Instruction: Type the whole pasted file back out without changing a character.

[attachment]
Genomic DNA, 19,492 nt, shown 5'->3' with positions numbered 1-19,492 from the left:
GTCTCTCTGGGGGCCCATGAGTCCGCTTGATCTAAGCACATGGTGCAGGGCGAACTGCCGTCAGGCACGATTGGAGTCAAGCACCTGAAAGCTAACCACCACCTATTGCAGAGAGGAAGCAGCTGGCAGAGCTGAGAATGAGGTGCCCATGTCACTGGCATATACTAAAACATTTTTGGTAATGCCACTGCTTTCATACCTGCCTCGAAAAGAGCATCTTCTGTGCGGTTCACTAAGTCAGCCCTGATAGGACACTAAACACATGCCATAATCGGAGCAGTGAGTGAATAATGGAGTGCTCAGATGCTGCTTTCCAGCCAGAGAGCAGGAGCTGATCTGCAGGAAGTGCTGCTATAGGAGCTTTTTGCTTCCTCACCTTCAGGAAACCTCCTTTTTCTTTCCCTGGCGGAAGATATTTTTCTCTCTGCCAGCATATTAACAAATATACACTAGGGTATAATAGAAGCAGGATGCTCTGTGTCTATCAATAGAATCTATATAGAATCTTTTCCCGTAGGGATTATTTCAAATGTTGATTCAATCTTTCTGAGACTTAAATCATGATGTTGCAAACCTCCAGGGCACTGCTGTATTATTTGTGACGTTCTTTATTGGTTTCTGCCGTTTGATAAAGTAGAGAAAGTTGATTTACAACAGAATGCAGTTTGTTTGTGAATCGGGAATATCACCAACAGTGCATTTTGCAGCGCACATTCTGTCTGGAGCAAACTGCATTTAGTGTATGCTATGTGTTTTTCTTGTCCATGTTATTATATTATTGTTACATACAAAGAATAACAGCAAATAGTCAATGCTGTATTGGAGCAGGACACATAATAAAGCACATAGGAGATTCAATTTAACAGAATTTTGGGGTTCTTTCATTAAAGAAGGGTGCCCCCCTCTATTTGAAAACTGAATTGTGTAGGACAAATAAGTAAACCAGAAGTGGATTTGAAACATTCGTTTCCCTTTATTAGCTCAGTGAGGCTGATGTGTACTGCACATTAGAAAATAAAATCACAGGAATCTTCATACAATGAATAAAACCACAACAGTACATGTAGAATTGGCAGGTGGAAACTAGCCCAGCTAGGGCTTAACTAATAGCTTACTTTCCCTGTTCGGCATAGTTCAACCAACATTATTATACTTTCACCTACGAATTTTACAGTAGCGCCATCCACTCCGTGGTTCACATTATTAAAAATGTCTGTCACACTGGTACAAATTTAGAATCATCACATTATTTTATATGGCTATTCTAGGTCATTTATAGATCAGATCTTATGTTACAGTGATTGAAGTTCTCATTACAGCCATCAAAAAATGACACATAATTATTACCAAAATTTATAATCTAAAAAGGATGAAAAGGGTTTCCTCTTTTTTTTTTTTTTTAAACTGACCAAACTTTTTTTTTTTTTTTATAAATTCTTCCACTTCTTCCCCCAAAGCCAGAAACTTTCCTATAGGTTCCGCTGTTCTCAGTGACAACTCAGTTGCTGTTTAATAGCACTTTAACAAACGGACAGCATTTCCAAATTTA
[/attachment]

Genomic DNA, 19,492 nt, shown 5'->3' with positions numbered 1-19,492 from the left:
GTCTCTCTGGGGGCCCATGAGTCCGCTTGATCTAAGCACATGGTGCAGGGCGAACTGCCGTCAGGCACGATTGGAGTCAAGCACCTGAAAGCTAACCACCACCTATTGCAGAGAGGAAGCAGCTGGCAGAGCTGAGAATGAGGTGCCCATGTCACTGGCATATACTAAAACATTTTTGGTAATGCCACTGCTTTCATACCTGCCTCGAAAAGAGCATCTTCTGTGCGGTTCACTAAGTCAGCCCTGATAGGACACTAAACACATGCCATAATCGGAGCAGTGAGTGAATAATGGAGTGCTCAGATGCTGCTTTCCAGCCAGAGAGCAGGAGCTGATCTGCAGGAAGTGCTGCTATAGGAGCTTTTTGCTTCCTCACCTTCAGGAAACCTCCTTTTTCTTTCCCTGGCGGAAGATATTTTTCTCTCTGCCAGCATATTAACAAATATACACTAGGGTATAATAGAAGCAGGATGCTCTGTGTCTATCAATAGAATCTATATAGAATCTTTTCCCGTAGGGATTATTTCAAATGTTGATTCAATCTTTCTGAGACTTAAATCATGATGTTGCAAACCTCCAGGGCACTGCTGTATTATTTGTGACGTTCTTTATTGGTTTCTGCCGTTTGATAAAGTAGAGAAAGTTGATTTACAACAGAATGCAGTTTGTTTGTGAATCGGGAATATCACCAACAGTGCATTTTGCAGCGCACATTCTGTCTGGAGCAAACTGCATTTAGTGTATGCTATGTGTTTTTCTTGTCCATGTTATTATATTATTGTTACATACAAAGAATAACAGCAAATAGTCAATGCTGTATTGGAGCAGGACACATAATAAAGCACATAGGAGATTCAATTTAACAGAATTTTGGGGTTCTTTCATTAAAGAAGGGTGCCCCCCTCTATTTGAAAACTGAATTGTGTAGGACAAATAAGTAAACCAGAAGTGGATTTGAAACATTCGTTTCCCTTTATTAGCTCAGTGAGGCTGATGTGTACTGCACATTAGAAAATAAAATCACAGGAATCTTCATACAATGAATAAAACCACAACAGTACATGTAGAATTGGCAGGTGGAAACTAGCCCAGCTAGGGCTTAACTAATAGCTTACTTTCCCTGTTCGGCATAGTTCAACCAACATTATTATACTTTCACCTACGAATTTTACAGTAGCGCCATCCACTCCGTGGTTCACATTATTAAAAATGTCTGTCACACTGGTACAAATTTAGAATCATCACATTATTTTATATGGCTATTCTAGGTCATTTATAGATCAGATCTTATGTTACAGTGATTGAAGTTCTCATTACAGCCATCAAAAAATGACACATAATTATTACCAAAATTTATAATCTAAAAAGGATGAAAAGGGTTTCCTCTTTTTTTTTTTTTTTAAACTGACCAAACTTTTTTTTTTTTTTTATAAATTCTTCCACTTCTTCCCCCAAAGCCAGAAACTTTCCTATAGGTTCCGCTGTTCTCAGTGACAACTCAGTTGCTGTTTAATAGCACTTTAACAAACGGACAGCATTTCCAAATTTA